Garlic - Allium sativum

Use in medieval times

Throughout medieval times garlic was grown in monastery gardens and widely used in both cooking and medicine. It was a staple ingredient to add flavour to the daily pottage (vegetable stew) consumed by the monks and those outside the monastery. Many herbs and spices were only available to the wealthy but garlic could be eaten by the poor as it was easy to grow and readily available. Monks and peasants chewed garlic to keep infection and hunger away. Garlic was also believed to ward off plague. In the great plague of 1664 garlic became more valuable than gold. Henri IV of France (1553-1610) loved garlic so much that he was said to have had ‘a breath that could fell an ox at 20 paces’.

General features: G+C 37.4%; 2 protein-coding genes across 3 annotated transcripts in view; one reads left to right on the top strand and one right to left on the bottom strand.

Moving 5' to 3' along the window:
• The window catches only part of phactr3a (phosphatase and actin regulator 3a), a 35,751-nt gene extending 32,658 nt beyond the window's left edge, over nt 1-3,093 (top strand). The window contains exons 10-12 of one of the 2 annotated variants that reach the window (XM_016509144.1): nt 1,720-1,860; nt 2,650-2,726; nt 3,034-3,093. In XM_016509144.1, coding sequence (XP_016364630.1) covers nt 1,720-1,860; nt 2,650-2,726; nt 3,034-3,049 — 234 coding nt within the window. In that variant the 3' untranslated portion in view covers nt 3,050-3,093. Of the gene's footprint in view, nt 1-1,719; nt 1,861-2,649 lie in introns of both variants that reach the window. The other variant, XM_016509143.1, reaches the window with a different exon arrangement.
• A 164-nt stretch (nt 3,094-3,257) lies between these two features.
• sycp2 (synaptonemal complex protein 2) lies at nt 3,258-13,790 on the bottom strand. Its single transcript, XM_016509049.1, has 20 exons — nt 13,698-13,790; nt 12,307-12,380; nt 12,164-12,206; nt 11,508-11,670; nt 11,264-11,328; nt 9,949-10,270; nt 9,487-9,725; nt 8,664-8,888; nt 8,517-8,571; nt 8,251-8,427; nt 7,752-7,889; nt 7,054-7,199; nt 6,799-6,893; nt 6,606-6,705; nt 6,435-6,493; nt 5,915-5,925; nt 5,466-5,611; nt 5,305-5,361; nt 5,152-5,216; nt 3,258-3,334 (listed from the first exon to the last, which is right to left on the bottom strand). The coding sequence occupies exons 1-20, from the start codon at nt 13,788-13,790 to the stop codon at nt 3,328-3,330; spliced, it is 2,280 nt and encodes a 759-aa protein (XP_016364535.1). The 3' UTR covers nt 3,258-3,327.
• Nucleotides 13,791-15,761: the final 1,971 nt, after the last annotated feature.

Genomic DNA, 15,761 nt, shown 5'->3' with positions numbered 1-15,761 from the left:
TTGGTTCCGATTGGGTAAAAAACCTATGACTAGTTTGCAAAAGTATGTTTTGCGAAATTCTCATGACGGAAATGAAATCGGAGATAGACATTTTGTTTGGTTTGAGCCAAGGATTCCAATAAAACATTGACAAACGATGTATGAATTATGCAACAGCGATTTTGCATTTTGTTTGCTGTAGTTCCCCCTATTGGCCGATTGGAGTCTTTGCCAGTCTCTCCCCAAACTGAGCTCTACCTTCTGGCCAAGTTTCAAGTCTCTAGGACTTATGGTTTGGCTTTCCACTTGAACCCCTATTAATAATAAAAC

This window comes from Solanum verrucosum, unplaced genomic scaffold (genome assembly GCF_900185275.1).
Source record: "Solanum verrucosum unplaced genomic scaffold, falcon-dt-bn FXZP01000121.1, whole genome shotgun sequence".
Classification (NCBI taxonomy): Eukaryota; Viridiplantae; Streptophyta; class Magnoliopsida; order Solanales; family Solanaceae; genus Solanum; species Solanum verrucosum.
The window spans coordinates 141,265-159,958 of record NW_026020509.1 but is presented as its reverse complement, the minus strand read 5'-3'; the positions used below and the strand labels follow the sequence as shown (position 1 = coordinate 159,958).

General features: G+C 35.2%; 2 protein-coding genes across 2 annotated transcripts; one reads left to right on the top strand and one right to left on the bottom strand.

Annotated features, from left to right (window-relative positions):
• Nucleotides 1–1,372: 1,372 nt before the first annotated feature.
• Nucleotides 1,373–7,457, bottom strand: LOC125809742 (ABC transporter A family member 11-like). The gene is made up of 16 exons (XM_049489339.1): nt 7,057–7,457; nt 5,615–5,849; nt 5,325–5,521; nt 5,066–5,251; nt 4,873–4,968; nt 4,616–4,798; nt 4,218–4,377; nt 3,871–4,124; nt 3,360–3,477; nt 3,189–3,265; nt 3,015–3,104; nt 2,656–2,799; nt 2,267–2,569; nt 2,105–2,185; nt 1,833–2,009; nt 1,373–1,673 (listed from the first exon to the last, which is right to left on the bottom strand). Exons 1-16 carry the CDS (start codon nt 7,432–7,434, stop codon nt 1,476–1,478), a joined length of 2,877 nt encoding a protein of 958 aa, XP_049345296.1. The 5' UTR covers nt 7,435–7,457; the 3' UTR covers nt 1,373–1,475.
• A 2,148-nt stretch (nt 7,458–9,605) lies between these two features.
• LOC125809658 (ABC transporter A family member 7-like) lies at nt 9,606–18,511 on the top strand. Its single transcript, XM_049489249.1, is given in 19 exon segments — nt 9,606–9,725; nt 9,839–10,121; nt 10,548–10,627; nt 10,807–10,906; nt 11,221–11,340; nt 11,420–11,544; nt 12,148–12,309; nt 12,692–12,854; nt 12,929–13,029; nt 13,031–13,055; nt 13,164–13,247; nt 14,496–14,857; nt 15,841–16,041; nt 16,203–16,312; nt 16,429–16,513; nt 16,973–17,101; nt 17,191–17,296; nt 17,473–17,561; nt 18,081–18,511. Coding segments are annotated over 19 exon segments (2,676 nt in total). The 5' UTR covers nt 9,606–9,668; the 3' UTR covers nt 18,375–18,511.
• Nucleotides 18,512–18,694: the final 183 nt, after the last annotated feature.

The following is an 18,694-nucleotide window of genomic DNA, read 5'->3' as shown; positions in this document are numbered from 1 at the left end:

In 1609 Sir John Harrington wrote in The English Doctor:

Sith garlicke then hath power to save from death,
Beare with it though it makes unsavoury breath;
And scorn not garlicke, like to some that thinke,
It only makes men winke, and drinke and stinke.